Clearcuts in Montana

The Forest Service is once again demonstrating its Industrial Forestry bias with its proposal to treat 3,790 acres by Cruzane Mountain in the Lolo National Forest. An acre is approximately the size of one football field.

The District Ranger suggests that treatments will “address insect and disease impacts and improve forest health (in) nearby communities at risk of wildfire.” Everything in this statement is inaccurate.

I know the Forest Service is under the gun from the Trump presidency to increase subsidized timber harvest to provide “healthy” profits for the timber industry. Still, at some point, I would hope federal employees would find a way to speak truth to power.

The FS plans 1,411 acres of commercial harvest. This logging would include 981 acres of “regeneration harvest,” which removes most trees from an area; zones with high infection rates of root rot among Douglas fir would be clear-cut. There would also be 417 acres of thinning and 12.7 acres of improvement cut to remove certain tree species.

How is removing most trees on a site “improving” forest health? Healthy forest ecosystems depend on the biological legacies that are created by insects, fire, root rot, and other mortality factors. It is just assumed that anything that kills a tree (except chainsaws) is somehow “detrimental.”

Dead trees are not a wasted resource from a forest ecosystem perspective. Indeed, as much as 2/3 of all wildlife depend on dead trees at some point in their life history. One could argue that many species live in dread of “green forests.”

For example, a recent study by Dick Hutto of the U of Montana (an ecologist-not a forester) found that 49% of bird species (out of 68 studied) were more common in or even depended upon severely burnt forests. These are the very kinds of wildfires that the Forest Service claims are an indication of “unhealthy” forests.

Another study found more native bee species in severely burnt forests.

Snags and wood in streams are essential for the aquatic ecosystem. If you are a trout, there is no limit to the amount of woody debris that enhances your habitat.

The Forest Service proposes reconstructing 11.6 miles of roads and constructing 4 miles of new roads. Roads are a significant vector for the spread of weeds—is this a way to enhance forest health?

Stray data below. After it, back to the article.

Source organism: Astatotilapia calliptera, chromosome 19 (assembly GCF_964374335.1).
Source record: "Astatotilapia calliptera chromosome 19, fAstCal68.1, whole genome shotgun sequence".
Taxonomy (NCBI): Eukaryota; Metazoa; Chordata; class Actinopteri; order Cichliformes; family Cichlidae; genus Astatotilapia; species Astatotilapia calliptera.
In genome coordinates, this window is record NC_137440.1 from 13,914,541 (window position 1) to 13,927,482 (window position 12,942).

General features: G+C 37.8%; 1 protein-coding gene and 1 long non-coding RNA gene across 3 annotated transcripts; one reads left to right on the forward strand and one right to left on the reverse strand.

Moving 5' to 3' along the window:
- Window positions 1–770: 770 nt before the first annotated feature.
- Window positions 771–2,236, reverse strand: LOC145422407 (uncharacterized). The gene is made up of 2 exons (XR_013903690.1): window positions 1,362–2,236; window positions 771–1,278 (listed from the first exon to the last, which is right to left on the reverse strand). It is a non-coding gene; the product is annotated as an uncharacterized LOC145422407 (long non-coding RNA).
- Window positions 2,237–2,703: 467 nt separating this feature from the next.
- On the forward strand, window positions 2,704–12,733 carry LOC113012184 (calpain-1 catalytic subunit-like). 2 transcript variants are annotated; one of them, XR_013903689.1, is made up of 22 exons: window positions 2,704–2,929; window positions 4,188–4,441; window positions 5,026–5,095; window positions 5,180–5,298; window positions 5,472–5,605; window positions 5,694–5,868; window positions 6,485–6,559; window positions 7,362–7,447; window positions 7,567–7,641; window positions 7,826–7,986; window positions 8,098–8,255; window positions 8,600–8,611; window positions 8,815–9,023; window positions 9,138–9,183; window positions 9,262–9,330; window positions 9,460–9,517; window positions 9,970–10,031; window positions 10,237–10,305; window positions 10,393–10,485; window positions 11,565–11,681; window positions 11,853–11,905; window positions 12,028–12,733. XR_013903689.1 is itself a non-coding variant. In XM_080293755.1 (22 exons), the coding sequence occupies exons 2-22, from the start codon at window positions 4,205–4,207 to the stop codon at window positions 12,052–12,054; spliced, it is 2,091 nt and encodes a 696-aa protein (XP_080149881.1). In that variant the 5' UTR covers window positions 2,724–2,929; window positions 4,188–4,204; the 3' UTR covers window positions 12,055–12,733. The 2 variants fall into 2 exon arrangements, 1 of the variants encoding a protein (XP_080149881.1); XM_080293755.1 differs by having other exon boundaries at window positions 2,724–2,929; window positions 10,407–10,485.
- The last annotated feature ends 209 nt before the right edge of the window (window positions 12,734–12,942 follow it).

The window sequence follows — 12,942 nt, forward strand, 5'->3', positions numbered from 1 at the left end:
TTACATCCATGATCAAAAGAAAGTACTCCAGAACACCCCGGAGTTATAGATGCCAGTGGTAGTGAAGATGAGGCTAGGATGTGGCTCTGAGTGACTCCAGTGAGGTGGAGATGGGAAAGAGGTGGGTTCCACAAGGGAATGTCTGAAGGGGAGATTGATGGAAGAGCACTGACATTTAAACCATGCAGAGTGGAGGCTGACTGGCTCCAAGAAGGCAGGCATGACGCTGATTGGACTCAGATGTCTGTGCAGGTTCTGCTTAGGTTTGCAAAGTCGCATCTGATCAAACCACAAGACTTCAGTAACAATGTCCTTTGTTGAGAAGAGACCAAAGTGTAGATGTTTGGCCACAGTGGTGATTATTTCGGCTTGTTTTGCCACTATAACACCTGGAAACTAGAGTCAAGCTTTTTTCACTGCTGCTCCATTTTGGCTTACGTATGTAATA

Logging roads are a chronic source of sedimentation into streams. Does this sound like you are enhancing “forest health”?

It’s not just birds or other wildlife that are harmed by Forest Service timber industry management. Logging removes carbon. Even burnt trees store more carbon than is emitted by logging operations.

One study looked at 1500 wildfires across the West and found that higher severity blazes occurred in “actively managed” forests. Sites in wilderness protected from the “benefits” of chainsaw medicine had fewer high severity wildfires.

The Forest Service must abandon its Industrial Forestry Paradigm and manage our public lands for healthy forest ecosystems, not just “wood products.” The birds and bees (and fish, etc.) will thank them.

 

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About The Author

George Wuerthner

George Wuerthner is an ecologist and former hunting guide with a degree in wildlife biology

2 Responses to Lolo NF Timber Sale Harms Forest Health

  1. The policy of logging forests in order to make them healthier keeps reminding me of the Vietnam War doublespeak of “burning down a village in order to save it.” It’s not surprising the timber industry pushes this non-science, but it’s distressing to see the U.S. Forest Service do so too. This sad, common occurrence makes me wonder if the Forest Service is being bought & sold — I mean “influenced” — by the powerful corporate timber interests… In addition to the numerous studies showing forests are both unhealthier AND more fire prone after industry has had its way with them (including in many Wildlife News posts), plain old common sense points to these truths too. That forests need LESS human interference, not more; they certainly don’t suddenly need to to be logged to become healthier, or free of beetles, or infections. Instead, forest everywhere would be much better served by replacing logging, and of course clear-cutting, by us humans mitigating the massive and increasing effects of our very own anthropogenic global warming. As the old folk song goes, “When we will ever learn? When will we ever learn?”

    • avatar Nancy says:

      + 1 Jack. But of course we here in this country (and some other countries as well) have yet to reach the “bottom” when it comes to protecting what forests are left because of greed?

      Here’s a good look elsewhere, of humans trying to save forests. But got to say, the gym shorts on these shamans, made me cringe when I think about how they may of been “expected” to dress or dressed because of outside influences to make an impression? to get the word out about their concerns of the destruction of their lands by greed?

      https://www.survivalinternational.org/articles/davi-ecology

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‎"At some point we must draw a line across the ground of our home and our being, drive a spear into the land and say to the bulldozers, earthmovers, government and corporations, “thus far and no further.” If we do not, we shall later feel, instead of pride, the regret of Thoreau, that good but overly-bookish man, who wrote, near the end of his life, “If I repent of anything it is likely to be my good behaviour."

~ Edward Abbey

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